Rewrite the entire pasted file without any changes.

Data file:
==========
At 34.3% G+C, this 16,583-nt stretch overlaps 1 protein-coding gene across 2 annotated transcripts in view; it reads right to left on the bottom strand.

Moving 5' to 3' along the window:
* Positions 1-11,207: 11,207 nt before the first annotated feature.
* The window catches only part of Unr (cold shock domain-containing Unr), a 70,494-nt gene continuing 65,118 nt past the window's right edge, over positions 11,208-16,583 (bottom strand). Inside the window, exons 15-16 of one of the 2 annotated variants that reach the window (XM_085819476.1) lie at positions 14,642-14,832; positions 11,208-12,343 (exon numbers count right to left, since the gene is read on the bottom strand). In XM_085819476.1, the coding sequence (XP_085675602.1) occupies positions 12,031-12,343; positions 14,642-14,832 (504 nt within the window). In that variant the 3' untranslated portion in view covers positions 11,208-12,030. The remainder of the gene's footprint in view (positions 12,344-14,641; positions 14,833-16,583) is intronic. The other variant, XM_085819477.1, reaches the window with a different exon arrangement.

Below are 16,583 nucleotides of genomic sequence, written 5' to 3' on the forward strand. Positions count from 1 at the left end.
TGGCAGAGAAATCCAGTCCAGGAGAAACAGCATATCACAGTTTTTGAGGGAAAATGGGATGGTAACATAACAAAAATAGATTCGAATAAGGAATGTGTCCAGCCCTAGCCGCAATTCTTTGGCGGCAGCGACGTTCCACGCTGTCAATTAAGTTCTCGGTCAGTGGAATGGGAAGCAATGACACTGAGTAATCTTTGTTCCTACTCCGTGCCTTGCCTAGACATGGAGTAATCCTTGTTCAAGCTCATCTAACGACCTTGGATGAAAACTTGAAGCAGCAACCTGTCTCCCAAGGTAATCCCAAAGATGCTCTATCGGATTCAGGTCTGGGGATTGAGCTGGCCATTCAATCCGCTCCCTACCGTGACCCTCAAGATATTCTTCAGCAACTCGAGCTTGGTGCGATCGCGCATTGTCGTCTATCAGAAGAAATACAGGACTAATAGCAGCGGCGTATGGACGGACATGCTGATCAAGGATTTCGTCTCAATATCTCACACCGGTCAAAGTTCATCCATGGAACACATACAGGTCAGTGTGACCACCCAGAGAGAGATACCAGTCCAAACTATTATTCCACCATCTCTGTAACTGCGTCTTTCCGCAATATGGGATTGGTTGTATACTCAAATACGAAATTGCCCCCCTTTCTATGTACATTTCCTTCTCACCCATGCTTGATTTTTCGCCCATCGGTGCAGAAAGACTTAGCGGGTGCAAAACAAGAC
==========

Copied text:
At 34.3% G+C, this 16,583-nt stretch overlaps 1 protein-coding gene across 2 annotated transcripts in view; it reads right to left on the bottom strand.

Moving 5' to 3' along the window:
* Positions 1-11,207: 11,207 nt before the first annotated feature.
* The window catches only part of Unr (cold shock domain-containing Unr), a 70,494-nt gene continuing 65,118 nt past the window's right edge, over positions 11,208-16,583 (bottom strand). Inside the window, exons 15-16 of one of the 2 annotated variants that reach the window (XM_085819476.1) lie at positions 14,642-14,832; positions 11,208-12,343 (exon numbers count right to left, since the gene is read on the bottom strand). In XM_085819476.1, the coding sequence (XP_085675602.1) occupies positions 12,031-12,343; positions 14,642-14,832 (504 nt within the window). In that variant the 3' untranslated portion in view covers positions 11,208-12,030. The remainder of the gene's footprint in view (positions 12,344-14,641; positions 14,833-16,583) is intronic. The other variant, XM_085819477.1, reaches the window with a different exon arrangement.

Below are 16,583 nucleotides of genomic sequence, written 5' to 3' on the forward strand. Positions count from 1 at the left end.
TGGCAGAGAAATCCAGTCCAGGAGAAACAGCATATCACAGTTTTTGAGGGAAAATGGGATGGTAACATAACAAAAATAGATTCGAATAAGGAATGTGTCCAGCCCTAGCCGCAATTCTTTGGCGGCAGCGACGTTCCACGCTGTCAATTAAGTTCTCGGTCAGTGGAATGGGAAGCAATGACACTGAGTAATCTTTGTTCCTACTCCGTGCCTTGCCTAGACATGGAGTAATCCTTGTTCAAGCTCATCTAACGACCTTGGATGAAAACTTGAAGCAGCAACCTGTCTCCCAAGGTAATCCCAAAGATGCTCTATCGGATTCAGGTCTGGGGATTGAGCTGGCCATTCAATCCGCTCCCTACCGTGACCCTCAAGATATTCTTCAGCAACTCGAGCTTGGTGCGATCGCGCATTGTCGTCTATCAGAAGAAATACAGGACTAATAGCAGCGGCGTATGGACGGACATGCTGATCAAGGATTTCGTCTCAATATCTCACACCGGTCAAAGTTCATCCATGGAACACATACAGGTCAGTGTGACCACCCAGAGAGAGATACCAGTCCAAACTATTATTCCACCATCTCTGTAACTGCGTCTTTCCGCAATATGGGATTGGTTGTATACTCAAATACGAAATTGCCCCCCTTTCTATGTACATTTCCTTCTCACCCATGCTTGATTTTTCGCCCATCGGTGCAGAAAGACTTAGCGGGTGCAAAACAAGAC